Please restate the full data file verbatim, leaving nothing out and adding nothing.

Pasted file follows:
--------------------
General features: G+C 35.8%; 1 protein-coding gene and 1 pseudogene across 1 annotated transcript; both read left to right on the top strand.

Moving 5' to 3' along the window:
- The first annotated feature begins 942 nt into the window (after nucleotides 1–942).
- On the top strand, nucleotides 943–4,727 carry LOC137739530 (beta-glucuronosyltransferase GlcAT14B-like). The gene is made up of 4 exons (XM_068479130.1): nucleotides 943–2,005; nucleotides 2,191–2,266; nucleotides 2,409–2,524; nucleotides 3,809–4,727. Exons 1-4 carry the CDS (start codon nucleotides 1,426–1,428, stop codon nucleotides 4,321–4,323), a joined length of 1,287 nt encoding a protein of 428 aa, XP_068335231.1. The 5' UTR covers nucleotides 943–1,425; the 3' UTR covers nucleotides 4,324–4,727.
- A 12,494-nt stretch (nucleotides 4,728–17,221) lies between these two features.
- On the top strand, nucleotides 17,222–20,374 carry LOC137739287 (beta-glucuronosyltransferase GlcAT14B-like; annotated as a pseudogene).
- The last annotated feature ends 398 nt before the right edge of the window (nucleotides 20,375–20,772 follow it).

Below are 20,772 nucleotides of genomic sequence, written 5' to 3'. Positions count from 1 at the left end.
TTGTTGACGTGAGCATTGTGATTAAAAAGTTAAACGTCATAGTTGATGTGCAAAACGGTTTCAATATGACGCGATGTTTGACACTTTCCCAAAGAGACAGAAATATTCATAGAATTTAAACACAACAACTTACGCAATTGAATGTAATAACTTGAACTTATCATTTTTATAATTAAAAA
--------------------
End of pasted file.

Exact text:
General features: G+C 35.8%; 1 protein-coding gene and 1 pseudogene across 1 annotated transcript; both read left to right on the top strand.

Moving 5' to 3' along the window:
- The first annotated feature begins 942 nt into the window (after nucleotides 1–942).
- On the top strand, nucleotides 943–4,727 carry LOC137739530 (beta-glucuronosyltransferase GlcAT14B-like). The gene is made up of 4 exons (XM_068479130.1): nucleotides 943–2,005; nucleotides 2,191–2,266; nucleotides 2,409–2,524; nucleotides 3,809–4,727. Exons 1-4 carry the CDS (start codon nucleotides 1,426–1,428, stop codon nucleotides 4,321–4,323), a joined length of 1,287 nt encoding a protein of 428 aa, XP_068335231.1. The 5' UTR covers nucleotides 943–1,425; the 3' UTR covers nucleotides 4,324–4,727.
- A 12,494-nt stretch (nucleotides 4,728–17,221) lies between these two features.
- On the top strand, nucleotides 17,222–20,374 carry LOC137739287 (beta-glucuronosyltransferase GlcAT14B-like; annotated as a pseudogene).
- The last annotated feature ends 398 nt before the right edge of the window (nucleotides 20,375–20,772 follow it).

Below are 20,772 nucleotides of genomic sequence, written 5' to 3'. Positions count from 1 at the left end.
TTGTTGACGTGAGCATTGTGATTAAAAAGTTAAACGTCATAGTTGATGTGCAAAACGGTTTCAATATGACGCGATGTTTGACACTTTCCCAAAGAGACAGAAATATTCATAGAATTTAAACACAACAACTTACGCAATTGAATGTAATAACTTGAACTTATCATTTTTATAATTAAAAA